November 21, 2019
As the calendar third quarter earnings season winds down, it might be a good time to review outperforming and underperforming industries as well as how this might be an indicator for the rest of 2019 and into 2020. As we review small- and mid-cap stocks, more than 90% of Russell 2000 index companies have reported results. With such a large number having already reported, we reviewed Bloomberg data regarding the surprise percentage broken down by sector, which compares actual results to consensus estimates, for roughly 1,800 companies. The results were interesting to say the least.
Since the data on smaller companies can be skewed by larger earnings outliers, we chose to look at median surprise by sector to get a sense of performance from the broad range of companies within each sector. The results are presented below:
Perhaps the biggest surprise lies within the two biggest underperforming sectors, Energy and Utilities, which historically have been less likely to underperform. In the Utility sector, the biggest drivers of underperformance were a number of water utilities that significantly disappointed against earnings expectation. In the Energy sector, the lackluster performance was a bit less surprising given the recent volatility in oil and gas prices over the past several months.
The Financial sector performed well in the quarter, which should not be surprising given the shift in the Federal Reserve policy toward easing monetary policy and rate cuts which dominated the third quarter. The Fed began cutting rates in July with a second cut in September, which incidentally boosted results for smaller banks and financial institutions for the third quarter.
The Fed’s decision to cut rates was in response to slowing economic activity, which likely sheds some light in the moribund performance in Basic Materials and Industrial sectors. The slowing of these larger segments of the economy represents the drag on economic growth that has concerned the Fed and Chairman Powell.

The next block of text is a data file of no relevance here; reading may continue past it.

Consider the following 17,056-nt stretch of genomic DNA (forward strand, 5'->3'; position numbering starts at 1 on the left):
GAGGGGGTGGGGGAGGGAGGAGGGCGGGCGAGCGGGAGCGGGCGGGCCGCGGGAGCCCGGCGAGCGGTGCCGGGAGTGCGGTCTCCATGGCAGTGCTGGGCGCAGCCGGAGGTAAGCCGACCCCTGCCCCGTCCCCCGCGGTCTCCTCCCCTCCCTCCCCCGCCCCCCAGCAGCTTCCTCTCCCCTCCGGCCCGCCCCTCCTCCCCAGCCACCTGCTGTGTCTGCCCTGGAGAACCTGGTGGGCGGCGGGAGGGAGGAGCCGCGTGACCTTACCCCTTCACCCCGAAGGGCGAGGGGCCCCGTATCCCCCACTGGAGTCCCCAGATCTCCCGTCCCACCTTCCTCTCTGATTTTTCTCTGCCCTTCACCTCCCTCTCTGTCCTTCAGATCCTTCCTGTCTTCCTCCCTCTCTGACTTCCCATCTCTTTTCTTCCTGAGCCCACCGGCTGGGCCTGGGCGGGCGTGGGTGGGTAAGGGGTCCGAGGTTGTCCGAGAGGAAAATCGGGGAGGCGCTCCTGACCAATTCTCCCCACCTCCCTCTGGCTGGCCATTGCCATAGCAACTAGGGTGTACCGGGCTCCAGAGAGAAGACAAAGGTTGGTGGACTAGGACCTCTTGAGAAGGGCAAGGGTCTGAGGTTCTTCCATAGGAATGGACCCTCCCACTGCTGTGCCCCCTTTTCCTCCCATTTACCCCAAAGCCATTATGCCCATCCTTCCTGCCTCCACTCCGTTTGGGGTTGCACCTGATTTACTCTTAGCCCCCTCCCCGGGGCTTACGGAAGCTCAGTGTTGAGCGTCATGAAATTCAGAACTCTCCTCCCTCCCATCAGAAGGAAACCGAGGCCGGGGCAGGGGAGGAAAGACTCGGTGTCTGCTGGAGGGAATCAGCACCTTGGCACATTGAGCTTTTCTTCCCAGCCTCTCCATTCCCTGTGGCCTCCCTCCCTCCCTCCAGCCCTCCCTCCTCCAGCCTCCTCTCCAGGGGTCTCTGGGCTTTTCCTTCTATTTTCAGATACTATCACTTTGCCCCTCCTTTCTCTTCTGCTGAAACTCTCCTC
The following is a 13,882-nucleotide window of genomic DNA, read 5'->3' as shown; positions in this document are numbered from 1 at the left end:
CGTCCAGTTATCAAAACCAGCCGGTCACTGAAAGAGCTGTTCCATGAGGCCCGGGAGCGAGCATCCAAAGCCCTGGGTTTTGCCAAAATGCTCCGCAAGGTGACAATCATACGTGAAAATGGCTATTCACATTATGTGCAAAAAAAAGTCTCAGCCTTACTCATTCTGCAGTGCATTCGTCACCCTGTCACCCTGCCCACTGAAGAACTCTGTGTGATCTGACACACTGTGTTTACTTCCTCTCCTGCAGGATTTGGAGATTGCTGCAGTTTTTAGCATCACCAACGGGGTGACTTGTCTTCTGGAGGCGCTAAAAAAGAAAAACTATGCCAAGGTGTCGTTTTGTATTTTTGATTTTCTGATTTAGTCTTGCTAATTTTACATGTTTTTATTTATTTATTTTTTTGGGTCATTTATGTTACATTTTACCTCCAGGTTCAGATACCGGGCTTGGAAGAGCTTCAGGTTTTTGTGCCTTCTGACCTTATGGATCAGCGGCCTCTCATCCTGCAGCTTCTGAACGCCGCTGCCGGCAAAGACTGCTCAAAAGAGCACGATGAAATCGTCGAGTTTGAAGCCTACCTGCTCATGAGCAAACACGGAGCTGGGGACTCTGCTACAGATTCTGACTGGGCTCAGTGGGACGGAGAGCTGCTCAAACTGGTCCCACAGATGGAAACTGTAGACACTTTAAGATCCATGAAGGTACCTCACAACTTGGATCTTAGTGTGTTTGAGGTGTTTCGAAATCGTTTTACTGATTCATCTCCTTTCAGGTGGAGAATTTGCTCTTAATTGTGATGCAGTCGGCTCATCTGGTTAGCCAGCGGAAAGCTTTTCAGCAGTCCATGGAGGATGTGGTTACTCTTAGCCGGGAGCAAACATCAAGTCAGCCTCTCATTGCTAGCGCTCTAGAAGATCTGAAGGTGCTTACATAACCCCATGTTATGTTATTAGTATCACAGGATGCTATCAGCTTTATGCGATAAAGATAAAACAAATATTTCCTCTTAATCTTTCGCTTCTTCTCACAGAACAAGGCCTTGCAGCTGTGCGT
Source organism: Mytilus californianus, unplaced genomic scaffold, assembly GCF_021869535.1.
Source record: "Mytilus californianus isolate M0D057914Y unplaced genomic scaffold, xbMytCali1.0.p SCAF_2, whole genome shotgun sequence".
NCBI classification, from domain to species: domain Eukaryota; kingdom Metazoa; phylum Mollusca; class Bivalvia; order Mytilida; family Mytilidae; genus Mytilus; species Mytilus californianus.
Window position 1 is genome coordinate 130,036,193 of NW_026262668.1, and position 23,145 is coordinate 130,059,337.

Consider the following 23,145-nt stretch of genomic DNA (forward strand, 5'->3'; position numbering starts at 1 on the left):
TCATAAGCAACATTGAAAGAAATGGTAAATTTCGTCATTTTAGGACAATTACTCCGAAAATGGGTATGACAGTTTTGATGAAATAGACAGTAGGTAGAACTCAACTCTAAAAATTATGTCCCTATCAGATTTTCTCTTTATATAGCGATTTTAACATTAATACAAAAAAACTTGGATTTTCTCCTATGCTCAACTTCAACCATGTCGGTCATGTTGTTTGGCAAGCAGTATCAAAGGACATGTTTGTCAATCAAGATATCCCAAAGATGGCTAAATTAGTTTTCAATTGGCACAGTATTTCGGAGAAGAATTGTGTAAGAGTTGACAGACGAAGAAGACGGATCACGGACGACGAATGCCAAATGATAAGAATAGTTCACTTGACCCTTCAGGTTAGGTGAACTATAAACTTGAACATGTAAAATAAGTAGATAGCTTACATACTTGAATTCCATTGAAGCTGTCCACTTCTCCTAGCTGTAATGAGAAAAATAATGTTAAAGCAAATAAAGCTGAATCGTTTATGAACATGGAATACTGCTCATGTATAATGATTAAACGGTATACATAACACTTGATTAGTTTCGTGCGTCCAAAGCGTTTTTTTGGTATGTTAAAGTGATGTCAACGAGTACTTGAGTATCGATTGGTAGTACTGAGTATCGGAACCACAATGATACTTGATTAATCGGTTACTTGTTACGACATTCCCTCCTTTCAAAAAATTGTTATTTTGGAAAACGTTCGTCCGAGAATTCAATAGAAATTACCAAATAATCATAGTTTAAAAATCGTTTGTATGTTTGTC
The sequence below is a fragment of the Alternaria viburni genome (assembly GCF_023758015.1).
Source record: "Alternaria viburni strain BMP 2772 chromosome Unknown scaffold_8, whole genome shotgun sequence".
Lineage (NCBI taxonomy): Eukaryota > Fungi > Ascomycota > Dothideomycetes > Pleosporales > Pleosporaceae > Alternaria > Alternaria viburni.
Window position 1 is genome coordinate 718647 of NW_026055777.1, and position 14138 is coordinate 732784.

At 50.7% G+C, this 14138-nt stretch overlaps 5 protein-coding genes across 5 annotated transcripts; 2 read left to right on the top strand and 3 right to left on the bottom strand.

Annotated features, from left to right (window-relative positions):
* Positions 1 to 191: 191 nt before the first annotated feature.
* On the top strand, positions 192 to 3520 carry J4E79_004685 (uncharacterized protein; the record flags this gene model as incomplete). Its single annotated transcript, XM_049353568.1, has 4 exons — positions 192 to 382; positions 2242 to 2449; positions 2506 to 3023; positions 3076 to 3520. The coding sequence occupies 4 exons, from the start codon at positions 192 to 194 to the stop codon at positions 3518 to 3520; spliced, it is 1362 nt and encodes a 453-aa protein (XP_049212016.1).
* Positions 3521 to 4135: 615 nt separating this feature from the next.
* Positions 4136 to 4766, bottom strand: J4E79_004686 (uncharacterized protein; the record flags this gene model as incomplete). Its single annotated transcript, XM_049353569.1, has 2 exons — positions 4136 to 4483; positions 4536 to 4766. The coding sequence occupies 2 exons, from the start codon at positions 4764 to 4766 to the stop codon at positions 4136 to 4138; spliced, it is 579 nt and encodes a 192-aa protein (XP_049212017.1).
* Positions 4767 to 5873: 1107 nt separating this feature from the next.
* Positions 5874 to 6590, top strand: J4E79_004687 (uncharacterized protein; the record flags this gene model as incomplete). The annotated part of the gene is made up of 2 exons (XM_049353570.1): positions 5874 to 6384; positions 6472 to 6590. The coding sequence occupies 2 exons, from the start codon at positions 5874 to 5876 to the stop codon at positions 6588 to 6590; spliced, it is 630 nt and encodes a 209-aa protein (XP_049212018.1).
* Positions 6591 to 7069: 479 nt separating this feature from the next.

The underperformance of the more basic segments of the economy were largely offset by the continued stronger performance in the Consumer Cyclical and Consumer Non-cyclical sectors, which continued to perform well. With consumer confidence remaining strong and consumer demand continuing to support the broader economy, this outperformance was more or less expected. The standout performance of the Technology and Communications sectors highlights the continued impact of the consumer on earnings. With wireless telecommunications, media and digital companies continuing to outperform, the merging of web-based technology with traditional communications continued to be a potent force for earnings outperformance. On the Technology sector, software, services and semiconductors drive performance with some tangential support from consumers.
The calendar third quarter was a fairly positive quarter on the earnings front despite concerns over slowing GDP growth. The majority of companies continued to post earnings well ahead of consensus expectations. Looking ahead to the fourth quarter, there are a number of considerations for the small- and mid-cap space. First, it is important to remember that earnings performance may not equate to stock performance. Recently, many analysts have discussed a shift in market preference toward value stocks from growth, but based on the outperformance of Technology in the third quarter relative to more traditionally value-focused industries like Industrial, suggests that growth companies are still performing. We might also consider the potential impact of news events or lack thereof. When considering Industrials or Consumer Cyclicals, there may be a news impact from developments in the ongoing trade negotiations with the U.S. and China. Similarly, Financials may be impacted by the recently announced pause in rate cuts by the Federal Reserve. By early 2020, we will have another quarter to ponder performance within small- and mid-caps, which will hopefully be as positive as the past quarter.
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